Searching over 5,500,000 cases.


searching
Buy This Entire Record For $7.95

Official citation and/or docket number and footnotes (if any) for this case available with purchase.

Learn more about what you receive with purchase of this case.

NORTHWOOD v. BYERS-TOSH SOCIAL CLUB. (04/24/62)

THE SUPREME COURT OF PENNSYLVANIA


April 24, 1962

NORTHWOOD, APPELLANT,
v.
BYERS-TOSH SOCIAL CLUB.

Appeals, Nos. 98, 99, 100, 101, 102, 103, 104, 105, 106 and 107, March T., 1962, from decree of Court of Common Pleas of Westmoreland County, No. 3071, in equity, in case of Oliver K. Northwood, David Evans, James Murphy et al. v. The Byers-Tosh Social Club. Decree affirmed.

COUNSEL

Henry E. Shaw, with him Scales and Shaw, for appellants.

Henry B. Waltz, Jr., with him James L. McWherter, for appellee.

Before Bell, C.j., Musmanno, Jones, Cohen, Eagen and O'brien, JJ.

Author: Bell

[ 407 Pa. Page 262]

OPINION BY MR. CHIEF JUSTICE BELL

Ten members of the Byers-Tosh Social Club, a nonprofit corporation, brought an action in equity against the club to restrain it from selling a portion of its real estate because the resolution authorizing the aisle was not validly adopted.

This appeal was taken from the final decree which dismissed Plaintiffs' Bill. The facts are not in dispute and the issue is solely a question of law.

The defendant is a social club with 382 voting members. A special meeting was called, upon proper notice, to vote upon a motion to sell a portion of its real estate. 93 members attended the meeting and 91 of them voted upon the motion. 52 members voted "Aye" and 39 members voted "Nay". The appellants contend that a majority of all of the members of the club, i.e., 192 are required to pass the motion.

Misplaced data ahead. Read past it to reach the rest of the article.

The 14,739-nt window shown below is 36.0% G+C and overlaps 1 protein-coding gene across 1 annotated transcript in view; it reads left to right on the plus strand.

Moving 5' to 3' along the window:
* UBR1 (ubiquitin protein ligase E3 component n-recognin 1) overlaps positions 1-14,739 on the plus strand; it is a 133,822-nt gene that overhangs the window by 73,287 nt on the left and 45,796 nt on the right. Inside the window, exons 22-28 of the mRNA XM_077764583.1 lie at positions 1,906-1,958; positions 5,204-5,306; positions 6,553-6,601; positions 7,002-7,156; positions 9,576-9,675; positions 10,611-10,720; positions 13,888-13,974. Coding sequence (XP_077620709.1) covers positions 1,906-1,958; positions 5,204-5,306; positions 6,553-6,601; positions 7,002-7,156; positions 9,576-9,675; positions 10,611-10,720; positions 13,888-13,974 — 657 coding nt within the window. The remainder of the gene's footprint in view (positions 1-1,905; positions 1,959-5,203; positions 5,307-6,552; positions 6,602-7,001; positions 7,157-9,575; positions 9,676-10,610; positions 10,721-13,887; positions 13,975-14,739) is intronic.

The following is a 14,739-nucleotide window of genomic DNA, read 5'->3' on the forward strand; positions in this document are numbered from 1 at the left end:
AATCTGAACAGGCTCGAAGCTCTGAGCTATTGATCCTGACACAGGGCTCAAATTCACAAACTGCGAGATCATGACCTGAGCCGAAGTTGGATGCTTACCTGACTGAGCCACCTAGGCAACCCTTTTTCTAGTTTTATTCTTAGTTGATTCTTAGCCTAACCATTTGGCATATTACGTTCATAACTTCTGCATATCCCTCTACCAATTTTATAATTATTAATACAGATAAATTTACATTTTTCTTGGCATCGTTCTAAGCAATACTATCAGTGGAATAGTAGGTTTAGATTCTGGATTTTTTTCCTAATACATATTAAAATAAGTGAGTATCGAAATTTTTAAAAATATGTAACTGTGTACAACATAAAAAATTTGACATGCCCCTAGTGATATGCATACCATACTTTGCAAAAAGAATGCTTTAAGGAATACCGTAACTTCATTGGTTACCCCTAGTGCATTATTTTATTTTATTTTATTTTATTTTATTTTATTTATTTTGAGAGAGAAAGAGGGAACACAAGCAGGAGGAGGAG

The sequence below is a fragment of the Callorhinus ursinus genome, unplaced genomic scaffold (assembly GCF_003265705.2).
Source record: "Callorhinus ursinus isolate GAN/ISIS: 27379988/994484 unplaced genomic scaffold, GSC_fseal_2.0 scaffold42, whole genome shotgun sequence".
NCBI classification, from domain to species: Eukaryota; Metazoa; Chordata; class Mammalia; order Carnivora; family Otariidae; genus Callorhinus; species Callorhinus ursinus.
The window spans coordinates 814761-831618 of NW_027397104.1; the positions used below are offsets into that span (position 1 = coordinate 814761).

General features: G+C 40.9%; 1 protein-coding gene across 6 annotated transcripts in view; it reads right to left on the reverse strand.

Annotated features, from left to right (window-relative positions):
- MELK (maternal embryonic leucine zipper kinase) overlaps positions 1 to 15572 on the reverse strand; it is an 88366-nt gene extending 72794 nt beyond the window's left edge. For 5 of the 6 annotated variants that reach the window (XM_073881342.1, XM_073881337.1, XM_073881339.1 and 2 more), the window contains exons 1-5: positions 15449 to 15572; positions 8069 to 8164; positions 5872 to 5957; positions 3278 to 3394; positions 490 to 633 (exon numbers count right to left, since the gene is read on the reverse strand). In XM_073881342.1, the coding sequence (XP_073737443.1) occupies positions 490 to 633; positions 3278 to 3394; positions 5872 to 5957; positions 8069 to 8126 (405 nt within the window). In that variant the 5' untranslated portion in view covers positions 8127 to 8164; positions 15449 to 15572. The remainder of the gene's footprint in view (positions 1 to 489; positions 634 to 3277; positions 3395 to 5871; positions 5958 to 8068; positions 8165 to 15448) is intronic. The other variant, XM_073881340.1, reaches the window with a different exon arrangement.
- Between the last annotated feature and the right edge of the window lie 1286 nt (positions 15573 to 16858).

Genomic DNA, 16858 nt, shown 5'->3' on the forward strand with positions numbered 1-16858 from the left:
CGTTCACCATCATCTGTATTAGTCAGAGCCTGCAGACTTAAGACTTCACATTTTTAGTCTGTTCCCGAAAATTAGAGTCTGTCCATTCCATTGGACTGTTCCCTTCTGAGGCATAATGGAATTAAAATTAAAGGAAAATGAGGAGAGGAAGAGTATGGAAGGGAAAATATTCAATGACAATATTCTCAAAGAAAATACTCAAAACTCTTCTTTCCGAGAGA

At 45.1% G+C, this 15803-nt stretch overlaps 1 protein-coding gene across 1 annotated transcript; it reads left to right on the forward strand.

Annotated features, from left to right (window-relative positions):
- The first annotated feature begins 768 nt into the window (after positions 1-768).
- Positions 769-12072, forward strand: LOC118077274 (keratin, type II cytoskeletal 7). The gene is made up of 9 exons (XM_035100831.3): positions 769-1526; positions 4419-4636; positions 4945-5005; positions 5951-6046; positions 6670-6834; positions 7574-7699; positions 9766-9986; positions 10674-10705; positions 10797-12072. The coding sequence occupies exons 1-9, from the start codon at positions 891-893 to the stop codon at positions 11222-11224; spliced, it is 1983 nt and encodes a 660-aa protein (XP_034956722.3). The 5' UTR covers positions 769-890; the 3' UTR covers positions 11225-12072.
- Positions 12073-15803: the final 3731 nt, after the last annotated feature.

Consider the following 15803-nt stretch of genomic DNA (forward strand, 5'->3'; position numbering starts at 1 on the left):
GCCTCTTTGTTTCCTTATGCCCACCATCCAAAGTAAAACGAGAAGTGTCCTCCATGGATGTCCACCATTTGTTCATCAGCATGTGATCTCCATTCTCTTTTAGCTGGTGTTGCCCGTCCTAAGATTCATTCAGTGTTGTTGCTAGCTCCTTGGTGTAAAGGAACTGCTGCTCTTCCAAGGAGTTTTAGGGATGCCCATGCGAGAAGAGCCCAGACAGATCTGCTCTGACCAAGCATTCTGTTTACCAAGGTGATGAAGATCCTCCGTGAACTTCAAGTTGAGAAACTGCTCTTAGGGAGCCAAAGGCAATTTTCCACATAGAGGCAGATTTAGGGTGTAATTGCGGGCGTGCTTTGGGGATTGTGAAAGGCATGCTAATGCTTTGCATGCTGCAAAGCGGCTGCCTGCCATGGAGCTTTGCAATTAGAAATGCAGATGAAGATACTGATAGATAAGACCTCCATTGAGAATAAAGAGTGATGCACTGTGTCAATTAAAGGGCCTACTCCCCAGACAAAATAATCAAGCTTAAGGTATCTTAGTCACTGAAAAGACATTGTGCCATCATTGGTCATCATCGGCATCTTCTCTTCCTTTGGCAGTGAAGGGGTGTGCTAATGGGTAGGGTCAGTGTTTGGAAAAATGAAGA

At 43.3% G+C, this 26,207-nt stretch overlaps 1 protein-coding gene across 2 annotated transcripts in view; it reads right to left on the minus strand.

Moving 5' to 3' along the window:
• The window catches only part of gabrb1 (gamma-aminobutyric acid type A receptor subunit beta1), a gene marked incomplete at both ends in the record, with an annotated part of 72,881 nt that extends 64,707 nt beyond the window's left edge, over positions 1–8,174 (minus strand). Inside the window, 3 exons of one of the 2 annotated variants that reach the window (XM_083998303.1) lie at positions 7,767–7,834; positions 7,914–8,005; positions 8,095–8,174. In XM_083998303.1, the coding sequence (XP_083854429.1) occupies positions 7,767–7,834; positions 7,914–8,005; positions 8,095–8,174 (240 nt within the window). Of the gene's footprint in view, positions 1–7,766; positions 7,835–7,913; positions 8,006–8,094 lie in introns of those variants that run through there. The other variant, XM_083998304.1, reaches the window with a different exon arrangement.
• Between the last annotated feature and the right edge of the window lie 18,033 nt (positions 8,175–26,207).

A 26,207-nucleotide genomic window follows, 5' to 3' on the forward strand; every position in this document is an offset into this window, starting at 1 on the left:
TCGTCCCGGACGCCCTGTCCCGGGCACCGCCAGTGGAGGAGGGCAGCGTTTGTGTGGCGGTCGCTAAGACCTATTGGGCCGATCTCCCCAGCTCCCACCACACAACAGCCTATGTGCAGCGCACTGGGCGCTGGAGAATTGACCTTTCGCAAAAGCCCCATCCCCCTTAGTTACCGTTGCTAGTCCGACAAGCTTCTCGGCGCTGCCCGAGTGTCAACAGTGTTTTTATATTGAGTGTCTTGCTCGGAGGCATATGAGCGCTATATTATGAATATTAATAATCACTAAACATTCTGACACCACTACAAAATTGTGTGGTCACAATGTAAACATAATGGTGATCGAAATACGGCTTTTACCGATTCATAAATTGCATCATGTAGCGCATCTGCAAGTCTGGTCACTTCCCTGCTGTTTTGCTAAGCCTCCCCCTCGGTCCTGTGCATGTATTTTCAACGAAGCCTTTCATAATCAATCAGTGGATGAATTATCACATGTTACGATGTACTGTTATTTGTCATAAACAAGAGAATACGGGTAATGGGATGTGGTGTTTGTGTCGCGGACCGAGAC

The pertinent provision of the Nonprofit Corporation Law of May 5, 1933, P.L. 289, is Section 308 (15 PS ยง 2851-308). Prior to 1951, it read "... a nonprofit corporation shall not ... sell ... any real estate, unless and until a resolution authorizing the same shall have been approved by a majority of the members of the corporation at a regular or special meeting, duly convened upon proper notice of this purpose."

The Act of August 17, 1951, P.L. 1287, amended Section 308 by inserting the clause "who are present in person or by proxy and entitled to vote thereon." Section 308 as amended reads "... a nonprofit corporation shall not ... sell ... any real estate, unless and until a resolution authorizing the same shall have

[ 407 Pa. Page 263]

    been approved by a majority of the members of the corporation, who are present in person or by proxy and entitled to vote thereon, at a regular or special meeting, duly convened upon proper notice of this purpose."

The question involved, whole interesting, is not novel. It was thoroughly discussed nearly a hundred years ago in Craig v. First Presbyterian Church, 88 Pa. 42 (1879) under the provisions of the Act of April 18, 1877,*fn* which permitted the removal of the remains of the dead from burial grounds, "Provided, That no such application shall be made ... except in pursuance of the wishes of a majority of the members of such society or church, expressed at a church election held for that purpose after two weeks' public notice." The Court in a well reasoned opinion by Mr. Justice PAXSON held that this meant a majority of those who were present and voted at the duly convened meeting,*fn** and not a majority of all the members of the Church.

The Courts have consistently adopted this interpretation ever since 1878 unless the pertinent statute or charter provided otherwise. Schlichter v. Keiter, 156 Pa. 119, 27 A. 45. See also to the same effect Stryjewski v. Panfil, 269 Pa. 568, 112 A. 764; Munce v. O'Hara, 340 Pa. 209, 16 A.2d 532; Heuchert v. State Harness Racing Commission, 403 Pa. 440, 170 A.2d 332.

The language of Section 308, as amended, is clear as crystal. It authorizes the sale of real estate pursuant to a resolution authorizing the same which is approved - not by a majority of the entire membership but - by a majority of the members of the corporation who are present in person or by proxy. This

[ 407 Pa. Page 264]

    interpretation is fortified, although no fortification be needed, by the prior decisions of this Court hereinabove cited.

We have considered other provisions in the Nonprofit Corporation Law which appellant has called to our attention, as well as other decisions cited and contentions made by them, but find nothing to cause us to reach a different result.

Disposition

Decree affirmed; costs to be paid by appellants.


Buy This Entire Record For $7.95

Official citation and/or docket number and footnotes (if any) for this case available with purchase.

Learn more about what you receive with purchase of this case.